On Monday, May 3, I happened to be at the home of fellow “Real MGs Have 4 Doors” aficionados Wayne and Dee Johnson. Wayne and Dee were all excited about a phone call they had received from an old racing crony of Wayne’s. Wayne and Dee, of course, are very excitable whenever the word Magnette (or MGs with 4 doors) is mentioned. Mrs. Thompson told them she had decided it was time to sell her Magnette, which she had owned since new. I remember saying something like “Wow, that sounds cool. Let me know what happens”. I said to myself, “I need another Magnette like I need ????” I already had 3 1/3 Magnettes, including a 1955 ZA that the Johnsons had previously fixed me up with, because it was 5000 times better than the ZB I had previously planned to restore.
Tuesday, May 4 was our San Diego MG Club meeting, and we happened to sit next to the Johnsons, and Wayne had pictures. The car was crammed into a garage, hard to see details, and the car was dusty. During “Show and Tell”, Wayne proceeded to tell everyone about the car, and that it was “rust free.” I said to myself, “No Magnette is rust free.” My wife Diane’s eyes glazed over.
Nonetheless, I told Wayne and Dee I’d like to look at . . . what the hey! A date was arranged, and Wayne was nice enough to go with me. They had removed the custom car cover and cleared all the stuff from around it. I had brought a pick, strong flashlight and magnet (a magnet to check a Magnette). My first impression was how absolutely complete and unmolested the car was. Little “Magnette” details like the clock were still there, the very special rear view mirror, the beautiful MG-octagoned intake manifold, all the wood trim was intact. But, I was there to look for rust. I looked, and I looked. Just like the A’s most of us are familiar with, there are just places where you absolutely know there is rust on a Magnette—stills, bottom of doors, bottom of spare tire “well”, boot floor, wheel wells, “dog leg” areas by all fenders, lower sections of fenders, etc. I checked ‘em all. Totally rust free. I couldn’t believe it! The bottom of the car is clean—not really even surface rust.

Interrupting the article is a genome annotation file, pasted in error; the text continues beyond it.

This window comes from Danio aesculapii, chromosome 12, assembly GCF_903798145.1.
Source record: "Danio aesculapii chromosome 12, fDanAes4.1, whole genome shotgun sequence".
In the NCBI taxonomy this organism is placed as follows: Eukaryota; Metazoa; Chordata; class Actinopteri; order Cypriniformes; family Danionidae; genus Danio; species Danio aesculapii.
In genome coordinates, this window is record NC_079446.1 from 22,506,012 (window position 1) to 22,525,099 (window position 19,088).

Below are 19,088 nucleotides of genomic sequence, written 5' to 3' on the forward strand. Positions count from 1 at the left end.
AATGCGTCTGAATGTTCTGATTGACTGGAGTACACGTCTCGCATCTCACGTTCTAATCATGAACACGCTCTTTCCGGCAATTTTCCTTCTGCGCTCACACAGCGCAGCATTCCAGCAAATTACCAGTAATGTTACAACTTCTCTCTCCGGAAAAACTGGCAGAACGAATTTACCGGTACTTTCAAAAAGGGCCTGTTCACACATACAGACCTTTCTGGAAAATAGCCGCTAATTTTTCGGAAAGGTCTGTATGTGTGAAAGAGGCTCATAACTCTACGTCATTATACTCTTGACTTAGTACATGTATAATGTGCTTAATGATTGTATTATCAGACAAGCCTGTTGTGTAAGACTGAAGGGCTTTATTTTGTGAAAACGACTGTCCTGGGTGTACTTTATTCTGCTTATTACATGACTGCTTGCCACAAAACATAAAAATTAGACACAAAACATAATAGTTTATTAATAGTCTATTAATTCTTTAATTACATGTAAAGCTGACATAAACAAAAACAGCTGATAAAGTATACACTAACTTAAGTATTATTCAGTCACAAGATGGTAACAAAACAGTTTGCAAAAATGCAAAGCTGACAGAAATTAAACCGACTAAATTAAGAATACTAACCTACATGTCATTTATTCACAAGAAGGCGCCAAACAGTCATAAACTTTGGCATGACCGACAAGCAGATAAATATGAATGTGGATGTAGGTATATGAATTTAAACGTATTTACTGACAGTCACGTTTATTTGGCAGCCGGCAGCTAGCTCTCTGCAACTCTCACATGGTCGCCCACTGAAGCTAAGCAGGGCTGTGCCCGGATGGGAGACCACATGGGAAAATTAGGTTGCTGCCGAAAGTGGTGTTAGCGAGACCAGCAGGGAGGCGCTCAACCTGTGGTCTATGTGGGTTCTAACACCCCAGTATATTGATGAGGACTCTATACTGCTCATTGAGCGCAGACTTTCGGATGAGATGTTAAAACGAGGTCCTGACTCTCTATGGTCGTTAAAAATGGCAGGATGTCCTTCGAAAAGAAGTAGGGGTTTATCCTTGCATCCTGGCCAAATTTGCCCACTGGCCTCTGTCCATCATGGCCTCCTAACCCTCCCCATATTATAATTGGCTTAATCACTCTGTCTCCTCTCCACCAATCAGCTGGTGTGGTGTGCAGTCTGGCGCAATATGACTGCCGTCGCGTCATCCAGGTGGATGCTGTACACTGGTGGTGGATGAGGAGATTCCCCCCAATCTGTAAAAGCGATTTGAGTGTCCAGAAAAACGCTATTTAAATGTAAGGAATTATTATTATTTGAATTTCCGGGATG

Little things you rarely see . . . a California “black plate” car (meaning the car has had the same license plates since the 50’s), service stickers on the door jambs, the registration mounting on the steering column in a plastic holder. Back “in the day”, it was required that your car’s registration be readily visible from the outside of the car.
Things like the chrome trim around the windows was perfect. I began to realize that as nice as the other ZA was that I had planned to restore, this one was far better. We then entered “negotiations”. Let’s just say 88 years-young Mrs. Millicent Rose Thompson knew what she had! But, in the end, we agreed. I promised to take good care of it, and that I would make it my goal to give her a ride in it before she left us. She said she was definitely planning on being here for her 90th birthday, but wouldn’t make any guarantees after that. So, the pressure is on! She was both sad to see it go, but I believe genuinely pleased to see an enthusiast have it. She feared someone buying it to “hot rod” it. In fact, she said she would not knowingly sell it to a hot-rodder!